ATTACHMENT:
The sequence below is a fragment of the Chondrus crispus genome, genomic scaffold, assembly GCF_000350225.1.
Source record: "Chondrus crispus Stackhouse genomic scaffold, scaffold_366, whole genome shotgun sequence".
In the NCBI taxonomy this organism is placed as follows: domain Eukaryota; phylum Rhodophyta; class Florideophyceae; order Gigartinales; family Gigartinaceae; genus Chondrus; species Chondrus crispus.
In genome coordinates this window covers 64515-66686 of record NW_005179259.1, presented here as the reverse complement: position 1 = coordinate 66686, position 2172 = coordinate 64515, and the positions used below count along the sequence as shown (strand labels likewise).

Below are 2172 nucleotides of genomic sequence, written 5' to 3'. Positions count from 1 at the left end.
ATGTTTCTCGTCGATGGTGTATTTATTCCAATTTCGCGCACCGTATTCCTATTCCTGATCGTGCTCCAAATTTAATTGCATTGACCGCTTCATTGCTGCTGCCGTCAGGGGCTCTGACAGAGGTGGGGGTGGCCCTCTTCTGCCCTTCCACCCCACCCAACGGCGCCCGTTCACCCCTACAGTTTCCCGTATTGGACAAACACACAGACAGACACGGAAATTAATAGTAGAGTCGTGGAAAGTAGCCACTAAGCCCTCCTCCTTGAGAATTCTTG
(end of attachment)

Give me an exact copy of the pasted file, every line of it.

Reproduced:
The sequence below is a fragment of the Chondrus crispus genome, genomic scaffold, assembly GCF_000350225.1.
Source record: "Chondrus crispus Stackhouse genomic scaffold, scaffold_366, whole genome shotgun sequence".
In the NCBI taxonomy this organism is placed as follows: domain Eukaryota; phylum Rhodophyta; class Florideophyceae; order Gigartinales; family Gigartinaceae; genus Chondrus; species Chondrus crispus.
In genome coordinates this window covers 64515-66686 of record NW_005179259.1, presented here as the reverse complement: position 1 = coordinate 66686, position 2172 = coordinate 64515, and the positions used below count along the sequence as shown (strand labels likewise).

Below are 2172 nucleotides of genomic sequence, written 5' to 3'. Positions count from 1 at the left end.
ATGTTTCTCGTCGATGGTGTATTTATTCCAATTTCGCGCACCGTATTCCTATTCCTGATCGTGCTCCAAATTTAATTGCATTGACCGCTTCATTGCTGCTGCCGTCAGGGGCTCTGACAGAGGTGGGGGTGGCCCTCTTCTGCCCTTCCACCCCACCCAACGGCGCCCGTTCACCCCTACAGTTTCCCGTATTGGACAAACACACAGACAGACACGGAAATTAATAGTAGAGTCGTGGAAAGTAGCCACTAAGCCCTCCTCCTTGAGAATTCTTG